Vail pets: Kennel cough comes from crowds |

Vail pets: Kennel cough comes from crowds

Nadine Lober
Vail, CO Colorado

VAIL, Colorado –Most Vail Valley dog owners have heard of or seen a dog with the gagging cough known as kennel cough, or tracheobronchitis.

This disease is a very contagious respiratory disease, commonly seen in dogs coming out of shelters or pet stores and, sometimes, boarding facilities. The reason that the dog coughs is because of the damage to the lining of the respiratory tract. This damage is due to injury or viral infection, or secondary bacterial invasion.

Usually the respiratory system is the only one affected, and younger dogs – anywhere from 6 weeks to 6 months old – are likely to get the disease, though it can develop in dogs of any age. Older dogs who get the disease often have a pre-existing disease such as chronic bronchitis or a congenital defect.

Symptoms, which can appear a few days after exposure, vary from mild to severe depending on the amount of damage to the respiratory tract. The cough may be dry and hacking, soft and dry, or moist and hacking. The dog may gag non-stop and cough up mucus. Occasionally the coughing is so strong that the dog might vomit from. Coughing fits can be caused excitement, exercise, and pressure on the trachea from a collar.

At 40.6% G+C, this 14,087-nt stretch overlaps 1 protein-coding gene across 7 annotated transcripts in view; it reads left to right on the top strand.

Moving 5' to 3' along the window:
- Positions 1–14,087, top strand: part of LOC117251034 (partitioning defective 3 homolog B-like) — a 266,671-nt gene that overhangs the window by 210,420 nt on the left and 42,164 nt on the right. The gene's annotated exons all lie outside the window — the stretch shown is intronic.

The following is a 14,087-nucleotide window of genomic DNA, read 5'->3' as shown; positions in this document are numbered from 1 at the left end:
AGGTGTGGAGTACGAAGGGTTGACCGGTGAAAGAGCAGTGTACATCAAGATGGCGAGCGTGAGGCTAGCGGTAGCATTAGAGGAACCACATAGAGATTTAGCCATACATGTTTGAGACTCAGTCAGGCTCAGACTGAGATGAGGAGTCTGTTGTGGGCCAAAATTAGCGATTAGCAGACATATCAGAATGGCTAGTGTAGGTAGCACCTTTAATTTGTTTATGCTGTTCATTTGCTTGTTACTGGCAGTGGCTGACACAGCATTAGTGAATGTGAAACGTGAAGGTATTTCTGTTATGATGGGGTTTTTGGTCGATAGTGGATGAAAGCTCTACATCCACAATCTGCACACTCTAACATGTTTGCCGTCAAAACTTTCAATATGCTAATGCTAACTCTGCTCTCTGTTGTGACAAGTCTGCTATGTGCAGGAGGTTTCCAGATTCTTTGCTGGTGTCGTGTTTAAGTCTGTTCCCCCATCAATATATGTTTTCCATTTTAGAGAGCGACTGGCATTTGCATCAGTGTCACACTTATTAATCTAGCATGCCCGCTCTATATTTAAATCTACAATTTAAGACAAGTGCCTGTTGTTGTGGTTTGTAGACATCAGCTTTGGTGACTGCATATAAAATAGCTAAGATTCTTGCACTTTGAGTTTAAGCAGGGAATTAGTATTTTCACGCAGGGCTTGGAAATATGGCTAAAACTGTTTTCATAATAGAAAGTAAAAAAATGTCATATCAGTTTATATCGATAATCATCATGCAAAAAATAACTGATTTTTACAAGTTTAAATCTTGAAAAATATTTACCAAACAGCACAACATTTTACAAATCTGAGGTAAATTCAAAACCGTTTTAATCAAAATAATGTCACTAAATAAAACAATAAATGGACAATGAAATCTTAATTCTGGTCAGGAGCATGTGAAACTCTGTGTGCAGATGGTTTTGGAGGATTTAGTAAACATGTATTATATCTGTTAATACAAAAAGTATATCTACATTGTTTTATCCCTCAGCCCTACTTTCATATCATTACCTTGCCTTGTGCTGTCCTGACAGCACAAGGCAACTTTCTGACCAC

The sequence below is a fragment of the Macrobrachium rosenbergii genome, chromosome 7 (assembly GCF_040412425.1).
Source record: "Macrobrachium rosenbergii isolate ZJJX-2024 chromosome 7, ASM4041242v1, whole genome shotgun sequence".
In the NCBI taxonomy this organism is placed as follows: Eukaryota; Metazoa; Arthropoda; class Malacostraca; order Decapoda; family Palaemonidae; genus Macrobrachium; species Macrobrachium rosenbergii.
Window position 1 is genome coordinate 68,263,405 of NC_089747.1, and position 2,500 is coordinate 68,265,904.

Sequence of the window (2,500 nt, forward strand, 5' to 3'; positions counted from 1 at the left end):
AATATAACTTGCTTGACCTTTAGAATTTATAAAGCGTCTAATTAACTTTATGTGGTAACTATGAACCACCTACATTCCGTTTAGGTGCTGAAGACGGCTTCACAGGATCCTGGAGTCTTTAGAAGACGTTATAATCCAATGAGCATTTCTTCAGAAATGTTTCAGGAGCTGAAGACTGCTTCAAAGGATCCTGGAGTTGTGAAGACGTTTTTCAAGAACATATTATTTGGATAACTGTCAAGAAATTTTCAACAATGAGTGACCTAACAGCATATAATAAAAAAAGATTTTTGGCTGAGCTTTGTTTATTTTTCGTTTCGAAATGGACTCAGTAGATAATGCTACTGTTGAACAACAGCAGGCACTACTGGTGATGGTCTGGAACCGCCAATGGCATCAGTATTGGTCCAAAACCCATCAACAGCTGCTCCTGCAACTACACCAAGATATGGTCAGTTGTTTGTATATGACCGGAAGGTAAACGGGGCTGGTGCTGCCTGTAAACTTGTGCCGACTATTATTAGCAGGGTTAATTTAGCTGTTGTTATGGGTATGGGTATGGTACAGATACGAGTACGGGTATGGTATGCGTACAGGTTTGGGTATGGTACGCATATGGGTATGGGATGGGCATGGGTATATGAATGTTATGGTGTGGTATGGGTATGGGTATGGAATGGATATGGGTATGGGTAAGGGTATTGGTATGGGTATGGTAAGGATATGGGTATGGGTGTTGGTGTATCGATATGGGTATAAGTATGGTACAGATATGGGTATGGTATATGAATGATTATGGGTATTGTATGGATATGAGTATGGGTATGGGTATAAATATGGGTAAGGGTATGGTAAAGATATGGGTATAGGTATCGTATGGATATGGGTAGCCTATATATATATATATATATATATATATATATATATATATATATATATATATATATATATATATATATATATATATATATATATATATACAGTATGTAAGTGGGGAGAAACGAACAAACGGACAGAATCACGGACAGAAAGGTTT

Treatment is simple – first, restrict extreme physical activity because any exercise will irritate the respiratory tract and cause more coughing. Second, keep dogs isolated from other dogs because the disease is contagious. Infected dogs can transmit the disease before onset of clinical signs and afterward, until immunity develops. Treatment with antibiotics and cough suppressants may take up to 10 or 14 days.

Many dogs never contract the disease, but if your dog is kenneled or exposed to many other dogs, than he or she should get the bordatella vaccine to prevent kennel cough.

Kennel cough is a common disease and easily treated. It is more of an inconvenience and is seen in overcrowded animal facilities, such as busy shelters, pet shops and breeding kennels. It is not contagious to humans but I would still avoid your dog from coughing in your face. It may even be advisable to remove the collar while treating your dog or getting a harness if you need to keep your dog on a leash for his outings.

Dr. Nadine Lober can be reached at 949-7972

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